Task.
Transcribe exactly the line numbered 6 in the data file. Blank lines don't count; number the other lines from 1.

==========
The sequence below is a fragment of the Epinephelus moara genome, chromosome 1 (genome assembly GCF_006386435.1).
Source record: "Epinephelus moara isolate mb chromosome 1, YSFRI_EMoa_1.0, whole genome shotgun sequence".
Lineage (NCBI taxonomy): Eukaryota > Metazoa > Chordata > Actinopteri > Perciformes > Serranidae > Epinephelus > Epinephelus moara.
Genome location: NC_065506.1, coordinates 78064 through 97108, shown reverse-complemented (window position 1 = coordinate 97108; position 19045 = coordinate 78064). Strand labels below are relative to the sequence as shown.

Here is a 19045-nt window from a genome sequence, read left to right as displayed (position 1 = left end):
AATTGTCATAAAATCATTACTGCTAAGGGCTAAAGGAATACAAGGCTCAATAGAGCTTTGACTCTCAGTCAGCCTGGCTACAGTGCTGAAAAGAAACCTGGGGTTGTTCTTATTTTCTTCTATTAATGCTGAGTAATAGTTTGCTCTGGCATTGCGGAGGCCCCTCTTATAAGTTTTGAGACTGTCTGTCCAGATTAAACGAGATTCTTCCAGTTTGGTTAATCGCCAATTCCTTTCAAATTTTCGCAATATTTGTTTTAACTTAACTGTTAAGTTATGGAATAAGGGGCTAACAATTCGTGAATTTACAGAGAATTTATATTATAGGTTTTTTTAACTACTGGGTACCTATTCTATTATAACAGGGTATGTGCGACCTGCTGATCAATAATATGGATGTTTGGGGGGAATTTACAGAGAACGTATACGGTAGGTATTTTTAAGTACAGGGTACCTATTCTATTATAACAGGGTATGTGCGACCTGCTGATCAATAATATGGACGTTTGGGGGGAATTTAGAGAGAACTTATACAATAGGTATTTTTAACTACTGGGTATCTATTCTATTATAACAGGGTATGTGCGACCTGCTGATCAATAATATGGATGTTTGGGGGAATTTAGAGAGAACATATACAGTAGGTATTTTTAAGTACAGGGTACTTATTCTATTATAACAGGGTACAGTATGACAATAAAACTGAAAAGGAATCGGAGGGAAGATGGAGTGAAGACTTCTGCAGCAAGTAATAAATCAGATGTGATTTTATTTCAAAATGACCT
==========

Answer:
AATTGTCATAAAATCATTACTGCTAAGGGCTAAAGGAATACAAGGCTCAATAGAGCTTTGACTCTCAGTCAGCCTGGCTACAGTGCTGAAAAGAAACCTGGGGTTGTTCTTATTTTCTTCTATTAATGCTGAGTAATAGTTTGCTCTGGCATTGCGGAGGCCCCTCTTATAAGTTTTGAGACTGTCTGTCCAGATTAAACGAGATTCTTCCAGTTTGGTTAATCGCCAATTCCTTTCAAATTTTCGCAATATTTGTTTTAACTTAACTGTTAAGTTATGGAATAAGGGGCTAACAATTCGTGAATTTACAGAGAATTTATATTATAGGTTTTTTTAACTACTGGGTACCTATTCTATTATAACAGGGTATGTGCGACCTGCTGATCAATAATATGGATGTTTGGGGGGAATTTACAGAGAACGTATACGGTAGGTATTTTTAAGTACAGGGTACCTATTCTATTATAACAGGGTATGTGCGACCTGCTGATCAATAATATGGACGTTTGGGGGGAATTTAGAGAGAACTTATACAATAGGTATTTTTAACTACTGGGTATCTATTCTATTATAACAGGGTATGTGCGACCTGCTGATCAATAATATGGATGTTTGGGGGAATTTAGAGAGAACATATACAGTAGGTATTTTTAAGTACAGGGTACTTATTCTATTATAACAGGGTACAGTATGACAATAAAACTGAAAAGGAATCGGAGGGAAGATGGAGTGAAGACTTCTGCAGCAAGTAATAAATCAGATGTGATTTTATTTCAAAATGACCT